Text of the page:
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Home 9 Visiting Casino Point 9 Casino Point Dive Park

Casino Point Dive Park

The Casino Point Dive Park is a Marine Protected Area / preserve easily accessible from shore, free of heavy waves and surf and abundant with hundreds of species of fish, wrecks and artificial reefs with depths of up to 100 feet. Want to see what diving is like today? Check Local Conditions!

Catalina Casino Point

Located in Avalon just minutes from the ferry dock, the Park is considered one of the top shore diving destinations in the country! There’s something here for beginners and advanced divers alike and is a great spot to earn your certifications.

The Park spans over 2.5 acres and is one of the most biodiverse environments in Southern California. It extends from the end of the Avalon Harbor breakwater (with boundaries marked by a buoy line) over to the far side of the iconic Casino building and has a prevailing westerly current.

Kelp Forest
Giant Black Sea Bass (aka wreckfish)
Bright orange Garibaldi

You’ll find rocky intertidal areas and reef habitats as well as our stunning kelp forests (growing up to 2’ a day) with visibility often 80’ or more. Don’t forget to look up to see the sunlight filtering through the canopy above!

From late Spring to Summer, you’ll mostly likely encounter our visiting Giant Black Sea Bass (aka wreckfish) which can grow up to 7 feet long weighing 500 pounds or more. They’re a critically endangered species and we have the amazing opportunity to observe their courtship and mating behaviors. Listen for the bark!

The most visible and easily recognizable fish is the bright orange Garibaldi that resemble a large goldfish. As the State Marine Fish, it is also a protected species. In Spring, they begin nesting and the males vigorously patrol and protect the territory they claim – even from divers just passing through!

Look for curious California sea lions and harbor seals to cruise by and pods of dolphin frolicking outside the Harbor. Spot a tiny nudibranch, encounter a shy eel or octopus, maybe even spy some horn or swell shark eggs! The Park is also home to sea stars, urchins, bat and round rays, sea hares, sheep and kelp crabs and lots of spiny lobster.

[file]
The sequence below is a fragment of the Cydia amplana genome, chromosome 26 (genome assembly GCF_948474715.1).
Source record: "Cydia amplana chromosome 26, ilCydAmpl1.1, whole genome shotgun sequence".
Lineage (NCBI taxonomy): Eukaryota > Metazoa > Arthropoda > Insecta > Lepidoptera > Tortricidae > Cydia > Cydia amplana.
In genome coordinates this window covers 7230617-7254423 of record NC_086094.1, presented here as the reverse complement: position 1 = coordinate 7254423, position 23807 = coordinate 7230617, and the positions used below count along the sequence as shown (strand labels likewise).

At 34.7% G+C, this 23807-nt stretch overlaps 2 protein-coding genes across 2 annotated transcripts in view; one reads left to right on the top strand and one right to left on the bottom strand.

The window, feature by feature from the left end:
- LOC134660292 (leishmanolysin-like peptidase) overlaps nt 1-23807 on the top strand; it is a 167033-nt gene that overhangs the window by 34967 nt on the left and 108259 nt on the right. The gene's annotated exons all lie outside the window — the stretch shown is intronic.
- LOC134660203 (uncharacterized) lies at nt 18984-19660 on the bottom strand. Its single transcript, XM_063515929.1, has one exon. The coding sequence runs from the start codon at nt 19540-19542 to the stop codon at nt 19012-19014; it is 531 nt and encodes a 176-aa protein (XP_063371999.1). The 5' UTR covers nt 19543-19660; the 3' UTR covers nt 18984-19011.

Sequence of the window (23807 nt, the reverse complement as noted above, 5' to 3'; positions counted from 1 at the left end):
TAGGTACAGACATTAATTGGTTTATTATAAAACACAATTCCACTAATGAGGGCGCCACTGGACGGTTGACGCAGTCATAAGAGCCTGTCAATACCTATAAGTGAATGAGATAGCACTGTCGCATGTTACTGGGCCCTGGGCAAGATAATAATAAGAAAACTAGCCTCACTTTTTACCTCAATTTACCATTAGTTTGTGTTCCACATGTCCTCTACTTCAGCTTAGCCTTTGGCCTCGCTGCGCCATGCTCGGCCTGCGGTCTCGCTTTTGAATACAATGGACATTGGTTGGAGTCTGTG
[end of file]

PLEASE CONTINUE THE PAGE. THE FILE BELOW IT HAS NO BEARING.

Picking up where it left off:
Are you a brand-new diver or travelling with kids? Because the island is built on a shelf, there’s a ton of life to be seen in the top 40’, including a plaque dedicated to Jacques Cousteau which makes for a great photo. If you’re an experienced diver, you’ll visit some of the wrecks and artificial reefs located in deeper areas.


We are located in the large open parking lot behind the Casino building. We can help arrange for transportation assistance in getting you and any gear to and from the Park.

There is a wheelchair accessible bathroom, and we provide a shaded canopy with flaps that can zip down for privacy while changing and for any medical needs. Tables, chairs and cold storage for medications are available. 

Catalina Island Shore Entry

The Park has a shore entry down a short flight of stairs. Divers with mobility issues have different preferences for entry: some prefer to be carried while others prefer to maneuver themselves. We are happy to bring heavy gear to you so you don’t need to carry it and some people prefer to don gear once in the water.

If it’s low tide, entry and exits can be difficult – when you make your reservation we will check the tide tables to try and avoid any issues. (See the live feeds at the bottom of this page.) Like any dive site, occasionally current, swells or other weather conditions may mean it’s not a good day to dive and we’ll work with you to reschedule if needed.

Please call or email us to discuss your unique situation.

Dive Park History


The Casino Point Dive Park (also called the Avalon Underwater Park) is the country’s first nonprofit underwater dive park, designed in 1962 and established in 1965.